[4] Moreover, the trial court found that Mrs. Barrett's resignation was voluntary. A voluntary resignation occurs when an employee abandons the employment because of a desire to leave, including such a desire motivated by a dissatisfaction with working conditions. 56 C.J.S. Master and Servant § 40(a) (1948). Even when circumstances exist that would justify a finding of discharge, an employee's resignation may be voluntary if it was not prompted by the employer's oppressive actions. See, e.g., Henson v. Dundee, 682 F.2d 897, 907-08 (11th Cir.1982). 3 Lab. L. Rep. (CCH) ¶ 4075, at 9180 (1972). Mrs. Barrett resigned after only 3 days at her new position. Substantial evidence supports the trial court's findings that Mrs. Barrett's experience with the new position was too limited to justify her conclusion that the new duties were unreasonable, and that her resignation was voluntary. We therefore will uphold those findings. See Allen v. Seattle Police Officers' Guild, 100 Wash. 2d 361, 378, 670 P.2d 246 (1983); McGary v. Westlake Investors, 99 Wash. 2d 280, 285, 661 P.2d 971 (1983); Bell v. Hegewald, 95 Wash. 2d 686, 688, 628 P.2d 1305 (1981). Mrs. Barrett is not entitled to receive severance pay from the Plan.


WORSWICK, C.J., and ALEXANDER, J., concur.


[1] Authorities disagree about whether an employer's subjective intent to provoke the employee's resignation must be proved to establish a constructive discharge. See generally 3 A. Larson & K. Larson, Employment Discrimination § 86.50 (1984); 48 Am.Jur.2d Labor and Labor Relations § 922 (1979); 3 Lab. L. Rep. (CCH) ¶ 4075 (1972); 1 Lab. Rel. Expediter (BNA) 159 (1972). Although our Supreme Court has indicated a willingness to accept the doctrine of constructive discharge, see Glasgow v. Georgia-Pacific Corp., 103 Wash. 2d 401, 408, 693 P.2d 708 (1985), the court has not yet decided whether an employer's intent to induce the employee's resignation is a necessary element of a constructive discharge. Compare Nolan v. Cleland, 686 F.2d 806 (9th Cir.1982) and Henson v. Dundee, 682 F.2d 897, 907-08 (11th Cir.1982) (employer's intent need not be proved to establish a constructive discharge), cited with approval in Glasgow, 103 Wn.2d at 408 n. 6, with Johnson v. Bunny Bread Co., 646 F.2d 1250, 1256 (8th Cir.1981) (employer's intent to force employee to resign is a necessary element of constructive discharge), also cited in Glasgow, 103 Wn.2d at 408 n. 6. Because our decision is founded on general principles of contract law, rather than on public policy restrictions on the usual terminable at will employment relationship, we do not here decide whether an intent to force a resignation is a necessary element of a constructive discharge.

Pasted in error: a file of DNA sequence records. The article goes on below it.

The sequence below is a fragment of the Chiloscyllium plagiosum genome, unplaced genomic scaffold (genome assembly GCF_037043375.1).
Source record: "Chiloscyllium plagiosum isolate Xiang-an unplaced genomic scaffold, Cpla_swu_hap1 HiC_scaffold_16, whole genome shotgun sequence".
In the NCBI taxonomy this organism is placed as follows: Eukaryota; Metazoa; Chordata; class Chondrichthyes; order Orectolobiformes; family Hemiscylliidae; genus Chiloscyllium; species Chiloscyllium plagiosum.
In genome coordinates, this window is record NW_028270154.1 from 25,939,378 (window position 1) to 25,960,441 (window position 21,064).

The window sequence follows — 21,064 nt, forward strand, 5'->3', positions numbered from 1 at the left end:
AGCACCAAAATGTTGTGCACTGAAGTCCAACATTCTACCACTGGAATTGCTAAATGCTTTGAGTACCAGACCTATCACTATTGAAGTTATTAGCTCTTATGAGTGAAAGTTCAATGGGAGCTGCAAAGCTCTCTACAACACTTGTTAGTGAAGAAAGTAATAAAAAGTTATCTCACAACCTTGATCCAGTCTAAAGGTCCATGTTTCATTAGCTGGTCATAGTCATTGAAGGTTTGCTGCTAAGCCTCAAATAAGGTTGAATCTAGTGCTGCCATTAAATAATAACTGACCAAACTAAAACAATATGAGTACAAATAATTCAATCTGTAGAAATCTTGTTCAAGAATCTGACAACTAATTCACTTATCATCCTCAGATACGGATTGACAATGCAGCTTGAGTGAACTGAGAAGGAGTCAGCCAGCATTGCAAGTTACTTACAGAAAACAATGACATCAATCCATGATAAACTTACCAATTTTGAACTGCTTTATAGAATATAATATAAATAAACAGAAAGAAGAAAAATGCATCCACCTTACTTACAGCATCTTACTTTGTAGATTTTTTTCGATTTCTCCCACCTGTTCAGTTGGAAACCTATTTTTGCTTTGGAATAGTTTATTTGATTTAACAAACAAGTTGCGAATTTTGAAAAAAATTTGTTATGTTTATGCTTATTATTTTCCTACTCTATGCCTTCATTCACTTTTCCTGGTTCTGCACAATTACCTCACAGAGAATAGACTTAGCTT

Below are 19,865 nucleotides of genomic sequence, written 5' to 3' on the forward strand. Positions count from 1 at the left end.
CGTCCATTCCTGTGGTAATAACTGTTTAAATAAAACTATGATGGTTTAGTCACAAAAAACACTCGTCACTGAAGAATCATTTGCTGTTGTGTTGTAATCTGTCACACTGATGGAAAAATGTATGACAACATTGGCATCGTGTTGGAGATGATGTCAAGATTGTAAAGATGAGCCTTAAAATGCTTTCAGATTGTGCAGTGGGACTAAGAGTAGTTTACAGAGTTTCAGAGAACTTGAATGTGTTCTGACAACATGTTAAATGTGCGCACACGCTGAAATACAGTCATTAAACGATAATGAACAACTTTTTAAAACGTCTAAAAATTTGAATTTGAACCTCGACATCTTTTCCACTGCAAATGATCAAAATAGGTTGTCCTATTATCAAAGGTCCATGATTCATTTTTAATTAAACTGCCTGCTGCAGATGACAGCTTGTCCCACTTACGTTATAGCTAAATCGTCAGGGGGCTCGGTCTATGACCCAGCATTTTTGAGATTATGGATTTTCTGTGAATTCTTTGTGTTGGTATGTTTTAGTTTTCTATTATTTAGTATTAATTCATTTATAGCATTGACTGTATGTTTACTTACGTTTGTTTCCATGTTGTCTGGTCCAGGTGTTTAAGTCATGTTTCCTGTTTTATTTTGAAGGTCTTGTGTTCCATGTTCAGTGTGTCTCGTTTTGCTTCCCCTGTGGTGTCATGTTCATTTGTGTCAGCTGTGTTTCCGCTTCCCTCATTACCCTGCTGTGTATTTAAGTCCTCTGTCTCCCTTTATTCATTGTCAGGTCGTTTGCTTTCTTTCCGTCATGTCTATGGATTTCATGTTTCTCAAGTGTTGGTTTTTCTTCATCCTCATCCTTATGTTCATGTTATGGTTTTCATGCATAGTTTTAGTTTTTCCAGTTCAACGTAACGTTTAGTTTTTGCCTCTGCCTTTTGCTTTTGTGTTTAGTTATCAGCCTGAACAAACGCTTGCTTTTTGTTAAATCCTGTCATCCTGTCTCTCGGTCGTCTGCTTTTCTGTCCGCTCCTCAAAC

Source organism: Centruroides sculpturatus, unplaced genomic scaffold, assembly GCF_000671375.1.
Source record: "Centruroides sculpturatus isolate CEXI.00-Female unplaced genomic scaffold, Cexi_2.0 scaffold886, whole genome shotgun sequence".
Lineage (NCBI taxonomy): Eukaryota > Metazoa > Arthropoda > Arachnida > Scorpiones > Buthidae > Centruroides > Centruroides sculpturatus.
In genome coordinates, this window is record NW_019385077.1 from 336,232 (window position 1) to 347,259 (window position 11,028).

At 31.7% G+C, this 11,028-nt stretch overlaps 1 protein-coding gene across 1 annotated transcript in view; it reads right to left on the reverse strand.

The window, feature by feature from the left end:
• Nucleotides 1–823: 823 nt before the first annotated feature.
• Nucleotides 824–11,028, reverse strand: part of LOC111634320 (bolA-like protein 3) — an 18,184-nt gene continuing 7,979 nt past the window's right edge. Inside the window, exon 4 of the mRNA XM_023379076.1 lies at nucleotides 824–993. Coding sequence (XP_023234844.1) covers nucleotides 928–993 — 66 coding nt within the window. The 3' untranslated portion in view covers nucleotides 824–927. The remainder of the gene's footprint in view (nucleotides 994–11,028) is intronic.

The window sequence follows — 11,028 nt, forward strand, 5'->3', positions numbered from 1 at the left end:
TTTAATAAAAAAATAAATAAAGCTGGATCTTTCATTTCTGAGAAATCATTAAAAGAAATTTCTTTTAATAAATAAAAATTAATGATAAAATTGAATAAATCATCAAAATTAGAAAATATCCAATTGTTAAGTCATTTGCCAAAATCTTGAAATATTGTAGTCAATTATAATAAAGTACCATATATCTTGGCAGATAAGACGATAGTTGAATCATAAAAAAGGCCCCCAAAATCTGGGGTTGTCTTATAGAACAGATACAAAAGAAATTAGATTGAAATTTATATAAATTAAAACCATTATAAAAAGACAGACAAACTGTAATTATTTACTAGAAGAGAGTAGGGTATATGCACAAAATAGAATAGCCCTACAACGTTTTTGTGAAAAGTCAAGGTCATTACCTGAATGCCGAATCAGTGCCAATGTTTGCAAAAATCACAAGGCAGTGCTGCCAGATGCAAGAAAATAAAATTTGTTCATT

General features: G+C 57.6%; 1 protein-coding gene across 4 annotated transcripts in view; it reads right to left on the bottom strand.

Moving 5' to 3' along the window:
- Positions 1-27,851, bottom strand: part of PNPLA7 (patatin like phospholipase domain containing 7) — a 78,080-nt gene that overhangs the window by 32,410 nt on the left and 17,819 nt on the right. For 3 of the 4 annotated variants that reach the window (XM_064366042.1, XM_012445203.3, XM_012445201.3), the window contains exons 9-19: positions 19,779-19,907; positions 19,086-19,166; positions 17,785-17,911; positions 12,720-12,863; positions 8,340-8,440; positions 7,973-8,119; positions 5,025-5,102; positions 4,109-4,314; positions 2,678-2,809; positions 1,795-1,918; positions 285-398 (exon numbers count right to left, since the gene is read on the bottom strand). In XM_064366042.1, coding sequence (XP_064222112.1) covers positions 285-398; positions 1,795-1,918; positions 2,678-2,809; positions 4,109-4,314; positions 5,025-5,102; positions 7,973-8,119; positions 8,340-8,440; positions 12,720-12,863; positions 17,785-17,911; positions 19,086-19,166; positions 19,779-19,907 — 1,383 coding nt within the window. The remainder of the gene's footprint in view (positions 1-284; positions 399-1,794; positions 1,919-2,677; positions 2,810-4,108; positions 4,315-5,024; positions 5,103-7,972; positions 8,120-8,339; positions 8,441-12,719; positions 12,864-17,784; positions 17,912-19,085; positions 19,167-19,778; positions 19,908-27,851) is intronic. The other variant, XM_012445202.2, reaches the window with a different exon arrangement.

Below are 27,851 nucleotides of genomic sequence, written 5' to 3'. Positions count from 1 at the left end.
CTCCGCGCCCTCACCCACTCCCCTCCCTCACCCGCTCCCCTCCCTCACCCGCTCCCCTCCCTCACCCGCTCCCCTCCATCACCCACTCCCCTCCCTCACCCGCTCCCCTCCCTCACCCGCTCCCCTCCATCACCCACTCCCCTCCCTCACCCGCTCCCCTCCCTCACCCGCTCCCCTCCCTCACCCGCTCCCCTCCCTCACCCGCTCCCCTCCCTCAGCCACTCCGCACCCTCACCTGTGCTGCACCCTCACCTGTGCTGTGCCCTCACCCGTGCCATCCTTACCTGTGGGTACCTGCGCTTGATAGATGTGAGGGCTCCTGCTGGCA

[2] Employment contracts in Washington generally are terminable at will unless the parties agree otherwise. See Thompson v. St. Regis Paper Co., 102 Wash. 2d 219, 226, 231-32, 685 P.2d 1081 (1984); Roberts v. ARCO, 88 Wash. 2d 887, 891, 568 P.2d 764 (1977).

[3] E.g., Nolan v. Cleland, 686 F.2d 806 (9th Cir.1982) (alleged sex discrimination); Johnson v. Bunny Bread Co., 646 F.2d 1250 (8th Cir.1981) (alleged racial discrimination); Young v. Southwestern Sav. & Loan Ass'n, 509 F.2d 140 (5th Cir.1975) (alleged religious discrimination).

[4] E.g., NLRB v. Century Broadcasting Corp., 419 F.2d 771, 780 (8th Cir.1969) (retaliation because of threat to file grievance with union); NLRB v. Armour & Co., 154 F.2d 570, 575-77, 169 A.L.R. 421 (10th Cir.1945), cert. denied, 329 U.S. 732, 91 L. Ed. 633, 67 S. Ct. 92 (1946) (retaliation because of union activities); United States v. Socorro, 25 Fair Empl. Prac. Cas. 815, 819 (D.N.M. 1976) (retaliation because of spouse's sex discrimination complaint). See generally 48 Am.Jur.2d Labor and Labor Relations § 922 (1979); 2 J. Jenkins, Labor Law § 7.3, at 269 (1974); 3 Lab. L. Rep. (CCH) ¶ 4075 (1972).

[5] The contingent obligation is analogous to compensation due an employee who, although hired for a definite term, is discharged before the end of that term. See, e.g., Edwards v. Morrison-Knudsen Co., 61 Wash. 2d 593, 379 P.2d 735 (1963).

[6] Our recognition of the obligation of good faith in the performance of express terms in employment contracts should not be read to endorse the view that an implied covenant of good faith and fair dealing limits an employer's discretion in terminating an at will employee, nor that a "bad faith" discharge is actionable in tort. See Thompson v. St. Regis Paper Co., 102 Wn.2d at 227, 231-33. See generally 3 A. Larson & K. Larson, Employment Discrimination §§ 118.21, 119.12 (1984). Our holding does not inject substantive terms into the parties' contract, but only requires that the parties to an employment contract perform in good faith the obligations imposed by their agreement.

[7] Thus, cases that apply the doctrine of constructive discharge may provide guidance in determining whether an employer has indicated an intention to discharge an employee.